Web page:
Such decisions are not uncommon. The machines seem to have taught prosecutors and judges that there should be no expection of a need for driver to slow down and proceed cautiously when they can’t see what is in front of them.
This behavior on the part of the legal system make it easy to understand why the deaths of so-called “vulnerable road users” – pedestrians and cyclists – are on the upswing and why parents are now warned to keep their children away from roadways.
“Make some family rules about safe play, talk about them with your children and then stick to them – every time they are using bikes, trikes or scooters,” the Child Safety Hub warns. “It is important to reinforce these road safety messages:
- “Always play in the backyard
- “Don’t play in the driveway
- “Never follow your ball onto the road”
What kind of societies put the onus on children to protect themselves from the machines instead of demading the machine operators behave responsibly?
Well, how about societies in which the machines have so co-opted the political system that the main worry is about the operators of the machines and not the victims of the misuse of the machines.
The many ways in which the machines are now killing Americans sort of makes a joke of those “click-it-or-ticket” operations, the supposed lifesaving programs on which state and federal bureaucracies have spent hundreds of millions of dollars since the year 2000.
Who knows how many lives could have been saved if the message to Americans during the summer of 2020 had been to get out of their vehicles and start getting fit.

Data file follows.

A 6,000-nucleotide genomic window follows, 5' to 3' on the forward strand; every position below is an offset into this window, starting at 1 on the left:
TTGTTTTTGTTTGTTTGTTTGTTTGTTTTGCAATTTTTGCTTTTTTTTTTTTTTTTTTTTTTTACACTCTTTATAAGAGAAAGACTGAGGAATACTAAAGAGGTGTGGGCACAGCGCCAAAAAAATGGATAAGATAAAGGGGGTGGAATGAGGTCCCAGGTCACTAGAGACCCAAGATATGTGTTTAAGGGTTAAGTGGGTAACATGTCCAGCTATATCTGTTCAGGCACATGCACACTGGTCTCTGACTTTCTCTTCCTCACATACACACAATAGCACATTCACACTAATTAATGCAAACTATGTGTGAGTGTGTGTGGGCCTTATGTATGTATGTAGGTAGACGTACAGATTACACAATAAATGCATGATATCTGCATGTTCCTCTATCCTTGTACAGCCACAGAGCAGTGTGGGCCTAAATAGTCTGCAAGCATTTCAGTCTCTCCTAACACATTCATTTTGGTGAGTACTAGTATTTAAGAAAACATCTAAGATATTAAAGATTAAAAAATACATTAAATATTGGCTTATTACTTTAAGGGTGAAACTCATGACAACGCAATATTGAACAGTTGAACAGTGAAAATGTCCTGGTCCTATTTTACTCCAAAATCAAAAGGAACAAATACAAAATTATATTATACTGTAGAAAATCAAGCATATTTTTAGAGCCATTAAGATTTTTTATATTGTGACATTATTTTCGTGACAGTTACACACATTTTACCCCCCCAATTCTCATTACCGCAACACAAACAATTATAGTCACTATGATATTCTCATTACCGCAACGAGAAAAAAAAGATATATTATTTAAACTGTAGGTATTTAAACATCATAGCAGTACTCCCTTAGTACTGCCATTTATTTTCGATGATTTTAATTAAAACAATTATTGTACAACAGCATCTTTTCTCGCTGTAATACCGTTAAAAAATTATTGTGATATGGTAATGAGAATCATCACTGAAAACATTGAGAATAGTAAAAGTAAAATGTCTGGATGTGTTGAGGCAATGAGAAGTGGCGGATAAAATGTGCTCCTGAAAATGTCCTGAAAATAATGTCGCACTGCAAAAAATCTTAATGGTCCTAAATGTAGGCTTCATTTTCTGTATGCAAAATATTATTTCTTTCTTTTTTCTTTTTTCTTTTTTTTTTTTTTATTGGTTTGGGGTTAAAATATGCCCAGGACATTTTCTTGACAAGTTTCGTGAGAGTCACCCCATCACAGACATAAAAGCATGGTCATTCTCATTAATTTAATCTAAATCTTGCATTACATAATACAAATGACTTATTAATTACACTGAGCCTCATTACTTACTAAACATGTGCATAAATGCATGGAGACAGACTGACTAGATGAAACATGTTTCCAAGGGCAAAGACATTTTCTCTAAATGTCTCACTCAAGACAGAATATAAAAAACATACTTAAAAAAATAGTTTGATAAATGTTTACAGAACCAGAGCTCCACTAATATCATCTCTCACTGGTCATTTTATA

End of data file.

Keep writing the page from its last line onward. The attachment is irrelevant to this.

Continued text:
How about if instead of ordering Americans to wear masks, the government had instead taxed gasoline to the tune of a couple dollars per gallon to both raise money to pay for pandemic programs and encourage American to drive less?
By the time the third wave of the pandemic began in the late fall of 2020, researchers in the UK had already established that lack of fitness was a major contributor to the deaths of those infected by the SARS-CoV-2 virus.
The third wave of the pandemic began in the late November, and before it was over in the spring of 2021, Pew Research estimates 370,000 people had died – approximately 165,000 more than the 205,000 dead in the first two waves combined.
If even a third of those people – say 120,000 – had improved their fitness to a point that elevated them into the 59 percent protected from Covid death by simply being fit, almost 71,000 lives could have been saved.
That’s nearly five times as many as are claimed to be saved by Click-it-or-Ticket in a given year, but no no one ever bothered to clearly explain to Americans what they could do, other than wear a mask which was of negligible value, to significantly reduce their odds of death from Covid-19
The age of the SEALs already put them in a low-risk group. As of this date, according to the CDC, fewer that 17,200 American males under the age of 40 have died from Covid-19.
Suicide deaths for males under 40 is close to that number every year, according to the CDC data. Given only that, and disregarding fitness, the SEALS were at greater risk for suicide than Covid-19.
The authorities could have used the SEALS as a teaching moment by dropping the order they get vaccinated and explaining that the decision had been made because of their high fitness levels and the fact one of the best protections – maybe the best protection – against Covid-19 is fitenss.
But no American politician – right or left – is going to tell Americans they need to get up of their butts and move to stay healthy. Not in a society where machine-spawned “motonormativity” now governs.
It’s a lot easier to make promises of “better health care,” ie. more hospitals and more medicine, and vaccines for everything, than to oppose the all-conquering machines.
The machines clearly are winning here; they have arrived at the point where they can kill us without even needing to think. They don’t need a science-fiction scenario to do us in.